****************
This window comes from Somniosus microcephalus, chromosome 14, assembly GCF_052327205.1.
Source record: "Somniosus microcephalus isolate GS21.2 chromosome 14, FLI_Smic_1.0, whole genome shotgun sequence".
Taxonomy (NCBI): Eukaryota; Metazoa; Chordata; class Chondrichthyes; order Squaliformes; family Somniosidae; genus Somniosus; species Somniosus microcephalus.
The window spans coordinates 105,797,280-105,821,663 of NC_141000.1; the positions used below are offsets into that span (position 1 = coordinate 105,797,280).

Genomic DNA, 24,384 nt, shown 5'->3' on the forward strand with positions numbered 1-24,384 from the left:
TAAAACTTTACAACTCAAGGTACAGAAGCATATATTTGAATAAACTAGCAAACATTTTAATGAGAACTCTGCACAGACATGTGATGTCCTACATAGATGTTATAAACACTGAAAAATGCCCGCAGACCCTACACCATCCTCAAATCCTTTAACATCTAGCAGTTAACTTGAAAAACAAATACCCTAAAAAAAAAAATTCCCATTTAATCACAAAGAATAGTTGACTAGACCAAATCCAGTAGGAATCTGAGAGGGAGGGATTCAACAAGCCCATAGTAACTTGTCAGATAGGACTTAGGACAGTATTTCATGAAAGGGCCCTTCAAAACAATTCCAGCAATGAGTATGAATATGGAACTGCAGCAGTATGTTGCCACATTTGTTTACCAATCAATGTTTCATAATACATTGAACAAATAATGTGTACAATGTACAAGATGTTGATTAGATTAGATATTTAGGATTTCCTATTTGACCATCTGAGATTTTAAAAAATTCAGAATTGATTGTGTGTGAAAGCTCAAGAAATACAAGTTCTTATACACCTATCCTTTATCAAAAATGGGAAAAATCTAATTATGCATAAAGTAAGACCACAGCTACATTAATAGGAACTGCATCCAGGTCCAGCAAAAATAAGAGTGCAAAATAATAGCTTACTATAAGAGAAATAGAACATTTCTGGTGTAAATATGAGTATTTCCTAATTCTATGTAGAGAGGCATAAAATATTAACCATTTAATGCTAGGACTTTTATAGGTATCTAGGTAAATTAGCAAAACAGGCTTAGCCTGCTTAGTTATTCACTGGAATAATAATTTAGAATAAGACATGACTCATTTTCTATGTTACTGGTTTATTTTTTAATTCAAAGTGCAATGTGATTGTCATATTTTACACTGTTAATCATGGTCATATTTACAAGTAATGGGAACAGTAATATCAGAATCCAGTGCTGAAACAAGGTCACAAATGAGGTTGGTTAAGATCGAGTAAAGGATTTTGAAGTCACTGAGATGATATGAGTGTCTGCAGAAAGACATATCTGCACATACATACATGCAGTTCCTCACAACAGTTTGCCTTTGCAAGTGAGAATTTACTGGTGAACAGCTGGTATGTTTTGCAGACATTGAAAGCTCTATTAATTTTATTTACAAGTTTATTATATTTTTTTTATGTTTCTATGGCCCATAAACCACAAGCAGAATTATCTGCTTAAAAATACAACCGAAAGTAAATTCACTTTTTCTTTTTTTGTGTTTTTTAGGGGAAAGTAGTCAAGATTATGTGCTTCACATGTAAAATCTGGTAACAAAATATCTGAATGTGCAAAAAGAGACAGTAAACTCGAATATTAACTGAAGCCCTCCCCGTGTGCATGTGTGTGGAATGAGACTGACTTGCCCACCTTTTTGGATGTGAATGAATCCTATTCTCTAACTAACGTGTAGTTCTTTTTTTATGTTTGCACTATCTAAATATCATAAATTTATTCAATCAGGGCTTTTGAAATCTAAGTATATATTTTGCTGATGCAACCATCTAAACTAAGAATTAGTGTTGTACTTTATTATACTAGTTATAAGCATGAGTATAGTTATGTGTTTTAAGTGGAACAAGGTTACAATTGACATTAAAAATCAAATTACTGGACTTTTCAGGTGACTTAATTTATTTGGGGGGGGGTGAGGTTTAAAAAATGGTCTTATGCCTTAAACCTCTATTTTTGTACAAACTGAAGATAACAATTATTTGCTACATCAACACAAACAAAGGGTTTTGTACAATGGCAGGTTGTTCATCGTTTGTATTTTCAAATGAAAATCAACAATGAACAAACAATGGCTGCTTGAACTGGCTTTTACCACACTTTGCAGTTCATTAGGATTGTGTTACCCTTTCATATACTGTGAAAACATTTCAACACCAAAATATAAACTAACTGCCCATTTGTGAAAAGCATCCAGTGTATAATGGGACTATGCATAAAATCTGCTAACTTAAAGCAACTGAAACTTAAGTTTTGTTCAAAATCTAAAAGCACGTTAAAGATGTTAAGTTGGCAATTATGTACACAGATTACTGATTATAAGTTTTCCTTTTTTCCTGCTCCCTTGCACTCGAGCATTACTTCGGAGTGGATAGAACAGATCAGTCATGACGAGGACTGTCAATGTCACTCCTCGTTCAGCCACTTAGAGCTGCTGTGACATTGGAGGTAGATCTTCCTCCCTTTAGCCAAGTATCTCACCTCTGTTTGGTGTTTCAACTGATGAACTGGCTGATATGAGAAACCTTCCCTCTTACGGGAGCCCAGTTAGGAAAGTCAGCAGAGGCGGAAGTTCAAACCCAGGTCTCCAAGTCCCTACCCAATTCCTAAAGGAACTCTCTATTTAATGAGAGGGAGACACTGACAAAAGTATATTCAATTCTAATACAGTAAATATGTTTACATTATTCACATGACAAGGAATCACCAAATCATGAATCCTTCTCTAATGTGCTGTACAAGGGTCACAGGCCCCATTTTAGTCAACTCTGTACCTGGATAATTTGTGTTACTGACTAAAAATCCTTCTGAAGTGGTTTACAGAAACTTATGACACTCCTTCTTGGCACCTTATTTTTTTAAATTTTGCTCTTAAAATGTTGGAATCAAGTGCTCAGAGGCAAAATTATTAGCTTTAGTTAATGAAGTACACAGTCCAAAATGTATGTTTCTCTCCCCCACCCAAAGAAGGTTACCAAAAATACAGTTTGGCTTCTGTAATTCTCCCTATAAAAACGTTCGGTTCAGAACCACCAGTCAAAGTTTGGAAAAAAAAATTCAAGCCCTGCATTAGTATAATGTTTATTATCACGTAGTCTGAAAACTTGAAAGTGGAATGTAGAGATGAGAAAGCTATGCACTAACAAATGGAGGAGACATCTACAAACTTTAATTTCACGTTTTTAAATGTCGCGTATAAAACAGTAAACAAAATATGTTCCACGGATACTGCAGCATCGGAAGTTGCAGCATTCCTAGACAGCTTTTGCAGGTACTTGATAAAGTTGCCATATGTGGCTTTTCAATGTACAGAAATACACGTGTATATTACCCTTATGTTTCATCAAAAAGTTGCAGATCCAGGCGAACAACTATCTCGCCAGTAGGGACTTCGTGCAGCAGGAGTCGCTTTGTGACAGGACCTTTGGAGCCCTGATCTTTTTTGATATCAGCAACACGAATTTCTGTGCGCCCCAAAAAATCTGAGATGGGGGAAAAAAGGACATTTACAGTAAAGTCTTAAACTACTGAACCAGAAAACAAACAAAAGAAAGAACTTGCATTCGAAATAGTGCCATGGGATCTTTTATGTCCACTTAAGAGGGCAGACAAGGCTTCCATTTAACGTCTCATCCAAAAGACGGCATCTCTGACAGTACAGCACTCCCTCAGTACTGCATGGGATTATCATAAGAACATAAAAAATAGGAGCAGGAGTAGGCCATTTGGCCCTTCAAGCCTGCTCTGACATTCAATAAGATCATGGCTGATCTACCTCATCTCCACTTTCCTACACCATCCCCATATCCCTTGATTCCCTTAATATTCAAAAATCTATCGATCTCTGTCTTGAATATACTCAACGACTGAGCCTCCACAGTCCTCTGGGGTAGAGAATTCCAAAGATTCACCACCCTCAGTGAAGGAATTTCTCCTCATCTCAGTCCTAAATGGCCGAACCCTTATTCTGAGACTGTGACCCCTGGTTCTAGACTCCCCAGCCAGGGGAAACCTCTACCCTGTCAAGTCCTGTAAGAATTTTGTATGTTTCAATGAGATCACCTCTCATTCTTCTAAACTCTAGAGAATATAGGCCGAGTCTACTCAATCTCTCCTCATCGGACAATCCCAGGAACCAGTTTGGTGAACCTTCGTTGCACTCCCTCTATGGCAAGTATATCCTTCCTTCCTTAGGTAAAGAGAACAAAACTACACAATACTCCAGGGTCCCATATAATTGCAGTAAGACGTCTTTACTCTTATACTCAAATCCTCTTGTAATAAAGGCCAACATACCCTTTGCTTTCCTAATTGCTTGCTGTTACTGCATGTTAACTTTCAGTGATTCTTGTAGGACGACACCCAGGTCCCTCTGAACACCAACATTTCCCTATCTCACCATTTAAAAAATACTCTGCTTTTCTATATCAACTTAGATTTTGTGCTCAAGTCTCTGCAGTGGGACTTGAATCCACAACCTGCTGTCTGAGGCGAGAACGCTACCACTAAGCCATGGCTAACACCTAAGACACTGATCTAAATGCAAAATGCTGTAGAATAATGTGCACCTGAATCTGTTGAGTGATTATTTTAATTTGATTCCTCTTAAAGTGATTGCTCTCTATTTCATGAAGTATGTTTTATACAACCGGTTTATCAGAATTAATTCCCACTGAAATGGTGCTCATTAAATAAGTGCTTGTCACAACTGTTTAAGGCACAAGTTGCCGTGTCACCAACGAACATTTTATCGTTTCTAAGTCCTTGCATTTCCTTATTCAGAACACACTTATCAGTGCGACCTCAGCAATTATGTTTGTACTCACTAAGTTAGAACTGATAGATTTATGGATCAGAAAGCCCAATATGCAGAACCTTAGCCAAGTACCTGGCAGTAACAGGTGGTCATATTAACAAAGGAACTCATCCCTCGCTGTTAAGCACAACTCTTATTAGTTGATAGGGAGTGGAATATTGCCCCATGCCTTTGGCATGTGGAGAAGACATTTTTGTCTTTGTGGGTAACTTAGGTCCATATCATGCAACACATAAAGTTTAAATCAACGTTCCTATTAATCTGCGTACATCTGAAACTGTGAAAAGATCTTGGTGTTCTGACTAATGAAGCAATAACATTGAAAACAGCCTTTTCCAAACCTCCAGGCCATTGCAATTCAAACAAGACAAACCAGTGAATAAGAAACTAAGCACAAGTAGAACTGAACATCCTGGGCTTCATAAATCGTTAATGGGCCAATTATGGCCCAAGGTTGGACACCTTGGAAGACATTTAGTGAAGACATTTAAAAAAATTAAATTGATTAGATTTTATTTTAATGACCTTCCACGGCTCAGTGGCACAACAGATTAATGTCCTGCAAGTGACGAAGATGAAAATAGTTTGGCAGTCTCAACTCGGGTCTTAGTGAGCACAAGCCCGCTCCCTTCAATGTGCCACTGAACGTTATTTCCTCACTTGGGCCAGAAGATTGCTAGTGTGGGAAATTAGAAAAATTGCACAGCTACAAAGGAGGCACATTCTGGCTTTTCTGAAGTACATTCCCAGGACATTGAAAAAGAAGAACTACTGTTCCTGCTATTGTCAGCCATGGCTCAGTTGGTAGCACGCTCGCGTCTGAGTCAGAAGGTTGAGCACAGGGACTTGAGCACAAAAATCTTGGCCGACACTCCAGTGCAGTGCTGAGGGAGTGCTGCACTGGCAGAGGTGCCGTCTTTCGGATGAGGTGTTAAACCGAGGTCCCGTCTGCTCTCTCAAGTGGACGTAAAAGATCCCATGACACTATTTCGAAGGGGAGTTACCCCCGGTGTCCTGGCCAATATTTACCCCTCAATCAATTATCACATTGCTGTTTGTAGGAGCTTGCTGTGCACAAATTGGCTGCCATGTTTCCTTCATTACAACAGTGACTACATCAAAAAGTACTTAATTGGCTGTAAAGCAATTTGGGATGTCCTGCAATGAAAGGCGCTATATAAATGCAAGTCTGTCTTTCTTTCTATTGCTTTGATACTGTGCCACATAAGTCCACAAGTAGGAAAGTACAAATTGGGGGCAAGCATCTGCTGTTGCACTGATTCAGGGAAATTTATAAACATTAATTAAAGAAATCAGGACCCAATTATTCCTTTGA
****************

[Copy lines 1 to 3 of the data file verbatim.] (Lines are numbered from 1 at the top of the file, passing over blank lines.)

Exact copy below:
This window comes from Somniosus microcephalus, chromosome 14, assembly GCF_052327205.1.
Source record: "Somniosus microcephalus isolate GS21.2 chromosome 14, FLI_Smic_1.0, whole genome shotgun sequence".
Taxonomy (NCBI): Eukaryota; Metazoa; Chordata; class Chondrichthyes; order Squaliformes; family Somniosidae; genus Somniosus; species Somniosus microcephalus.